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The push toward maturity requires rain for crops, and patience and discipline for humans

"Gardening on a small scale or growing thousands of acres of corn, soybeans and wheat teaches patience. It also teaches faith that God will provide rain when its dry and sunshine to push both crops and humankind toward maturity."

A raindrop on a young corn plant, with wet soil beneath.
Rain helps drive maturity in crops, just as experiences propel it in humans.
Erin Ehnle Brown / Grand Vale Creative LLC
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Lightning danced in the morning darkness as June gave way to July. A soaking rain is needed to fuel corn and soybean growth. We are not in a drought of the sort that broke the backs and hearts of many in the 1930s.

Dad discovered that cattle could eat the leaves from tree branches and swine survived on cow pumpkins. Dust invaded the house and settled on Mom's best plates, towels, and clothing. Sleeping outside to escape the heat was as uncomfortable as it was necessary.

Spoiled child that I am, Kathy and I fight over thermostat control. She wants the house kept comfortably cool while I fret over the electric bill. Dad’s opinion was that air conditioning made one unwilling to work.

The thermostat battle lost, and the outside provides a nongraceful retreat.

Several milkweeds in the overgrown flower bed are welcome mats for Monarch butterflies. Years ago, milk from milkweed stalks was used on cuts, burns, and bruises. It could — if applied in large amounts — keep mosquitoes away.

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Its milk was thought to cure warts and reduce fever. Native Americans used its milk to make a tea-like drink and to treat poisons in the body. During World War II researchers looked at tough milkweed stalks as a possible replacement for rubber, twine, and ropes. The fluff inside a ripe milkweed pod is even stuffed in expensive pillows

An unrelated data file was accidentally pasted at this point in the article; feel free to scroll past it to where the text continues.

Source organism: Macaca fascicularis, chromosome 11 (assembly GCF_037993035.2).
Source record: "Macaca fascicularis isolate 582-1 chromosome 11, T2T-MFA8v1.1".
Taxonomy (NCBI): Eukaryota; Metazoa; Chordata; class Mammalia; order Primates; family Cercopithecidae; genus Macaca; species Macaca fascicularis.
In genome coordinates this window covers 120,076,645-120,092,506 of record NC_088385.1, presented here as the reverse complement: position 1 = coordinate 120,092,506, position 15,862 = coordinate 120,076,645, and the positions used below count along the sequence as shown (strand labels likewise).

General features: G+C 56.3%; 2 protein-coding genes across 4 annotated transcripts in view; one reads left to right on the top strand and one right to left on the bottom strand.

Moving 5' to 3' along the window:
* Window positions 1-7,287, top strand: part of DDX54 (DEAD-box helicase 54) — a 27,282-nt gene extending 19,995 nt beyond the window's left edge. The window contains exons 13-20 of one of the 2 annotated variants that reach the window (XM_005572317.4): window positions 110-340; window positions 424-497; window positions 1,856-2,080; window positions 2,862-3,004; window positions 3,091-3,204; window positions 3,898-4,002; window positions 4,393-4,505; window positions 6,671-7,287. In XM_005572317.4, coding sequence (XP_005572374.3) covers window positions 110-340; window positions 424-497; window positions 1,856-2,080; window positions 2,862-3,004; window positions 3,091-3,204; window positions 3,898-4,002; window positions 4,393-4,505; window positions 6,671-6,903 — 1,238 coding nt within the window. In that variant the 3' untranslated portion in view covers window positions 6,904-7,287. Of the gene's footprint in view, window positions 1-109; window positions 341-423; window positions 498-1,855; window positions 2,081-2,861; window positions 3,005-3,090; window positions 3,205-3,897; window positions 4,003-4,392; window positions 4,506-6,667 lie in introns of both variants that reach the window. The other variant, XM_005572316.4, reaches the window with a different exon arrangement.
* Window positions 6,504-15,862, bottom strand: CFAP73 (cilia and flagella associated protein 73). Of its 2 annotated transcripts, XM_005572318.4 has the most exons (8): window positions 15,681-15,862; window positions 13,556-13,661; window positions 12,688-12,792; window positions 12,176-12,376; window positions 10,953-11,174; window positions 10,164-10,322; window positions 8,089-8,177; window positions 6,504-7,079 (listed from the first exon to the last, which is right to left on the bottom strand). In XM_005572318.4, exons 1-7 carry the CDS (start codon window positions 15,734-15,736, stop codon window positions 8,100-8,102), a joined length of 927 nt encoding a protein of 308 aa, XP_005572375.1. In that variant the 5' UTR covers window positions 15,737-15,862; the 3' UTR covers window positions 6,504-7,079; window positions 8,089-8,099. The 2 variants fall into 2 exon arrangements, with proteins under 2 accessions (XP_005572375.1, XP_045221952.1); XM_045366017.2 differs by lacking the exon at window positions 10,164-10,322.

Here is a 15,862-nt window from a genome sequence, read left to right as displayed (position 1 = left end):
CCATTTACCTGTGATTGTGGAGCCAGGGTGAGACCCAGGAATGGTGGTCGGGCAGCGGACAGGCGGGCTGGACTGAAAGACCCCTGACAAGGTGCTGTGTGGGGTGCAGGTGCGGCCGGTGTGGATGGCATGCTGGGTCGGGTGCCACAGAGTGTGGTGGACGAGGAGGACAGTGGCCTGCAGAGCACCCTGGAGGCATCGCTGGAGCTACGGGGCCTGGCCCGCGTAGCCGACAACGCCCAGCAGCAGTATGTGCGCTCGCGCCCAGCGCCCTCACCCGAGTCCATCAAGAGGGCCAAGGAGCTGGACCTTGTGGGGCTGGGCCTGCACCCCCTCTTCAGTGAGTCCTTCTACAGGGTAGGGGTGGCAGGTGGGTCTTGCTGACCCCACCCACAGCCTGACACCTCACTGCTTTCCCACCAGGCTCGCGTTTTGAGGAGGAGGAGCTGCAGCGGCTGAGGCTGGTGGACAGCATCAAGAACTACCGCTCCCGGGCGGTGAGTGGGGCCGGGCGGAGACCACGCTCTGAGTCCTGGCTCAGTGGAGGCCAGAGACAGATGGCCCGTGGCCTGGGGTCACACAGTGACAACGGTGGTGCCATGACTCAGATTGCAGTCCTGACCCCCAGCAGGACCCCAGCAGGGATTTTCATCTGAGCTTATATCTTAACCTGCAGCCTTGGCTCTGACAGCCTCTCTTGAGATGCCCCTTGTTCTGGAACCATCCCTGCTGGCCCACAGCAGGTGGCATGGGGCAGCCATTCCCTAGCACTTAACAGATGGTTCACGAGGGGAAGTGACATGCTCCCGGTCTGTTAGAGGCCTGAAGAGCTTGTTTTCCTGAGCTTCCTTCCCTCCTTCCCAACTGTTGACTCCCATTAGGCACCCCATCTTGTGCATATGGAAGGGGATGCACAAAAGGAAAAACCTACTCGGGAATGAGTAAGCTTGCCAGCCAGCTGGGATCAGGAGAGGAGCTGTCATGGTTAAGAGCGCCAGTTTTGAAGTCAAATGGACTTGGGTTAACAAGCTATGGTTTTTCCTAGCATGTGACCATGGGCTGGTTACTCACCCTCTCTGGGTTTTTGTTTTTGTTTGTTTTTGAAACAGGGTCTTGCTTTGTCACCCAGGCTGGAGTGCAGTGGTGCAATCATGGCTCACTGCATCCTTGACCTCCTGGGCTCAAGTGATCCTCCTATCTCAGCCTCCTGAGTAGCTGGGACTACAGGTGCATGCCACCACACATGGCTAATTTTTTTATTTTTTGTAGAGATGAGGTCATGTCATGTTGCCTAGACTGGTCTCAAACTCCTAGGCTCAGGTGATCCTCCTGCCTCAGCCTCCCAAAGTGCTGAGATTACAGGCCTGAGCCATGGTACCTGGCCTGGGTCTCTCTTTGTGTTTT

It couldn’t — as a playmate claimed — eliminate the pain caused by contact with an electric fence.

Kathy — despite knowing that bees are multi-billion-dollar contributors to agriculture — does not appreciate the pollinators who work among the flowers. Unless disturbed, the bees are much too busy to bite and not nearly as mean as the wasps who built nests in the hay baler’s twin compartment or the round twine container on the side of the grain binder.

A wasp sting hurt worse than any other, a fact that made opening the binder box to see what lived inside silly.

Dad frequently said that time and seasons move faster when you grow older. Time has proven this to be true. The broccoli and zucchini are ready for harvest, the lettuce has bolted, green tomatoes hang from the vines, and peppers are flowering.

However, it’s frustrating that I can’t get grass to grow on a few patches of the lawn that were dug this spring. Daily watering has only produced a bumper crop of weeds that towered above the mess until they were chopped down.

It is good exercise — especially when frustrations need to be worked out. Dad understood, which is why he sometimes took us to scythe weeds on field edges on hot July days. Weed removal as punishment was appropriate following a 4th of July when I ruined a stock tank with a cherry bomb.

No harm was intended — the attempt was made to see how powerful a cherry bomb might be. I did not know or consider what a new tank cost, but it was far more costly than I thought.

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Such horrible offenses prompted Dad to threaten a good whipping with his belt. However, after raising 11 other children, he no longer had the energy to carry out the threat. Mother said as parents they had seen the worst of misbehavior (even worse than ruining a stock tank) and that it was a waste of energy to overreact to yet another.

Weeding on a hot and humid July day proved worse than any welts left by a belt.

Grandson Elliot, whose interest in gardening I intend to cultivate, is growing impatient because his pepper plants are so slow growing. Gardening on a small scale or growing thousands of acres of corn, soybeans and wheat teaches patience. It also teaches faith that God will provide rain when its dry and sunshine to push both crops and humankind toward maturity.

Mychal Wilmes is the retired managing editor of Agri News. He lives in West Concord, Minnesota, with his wife, Kathy.

Related Topics: MYCHAL WILMESRURAL LIFE
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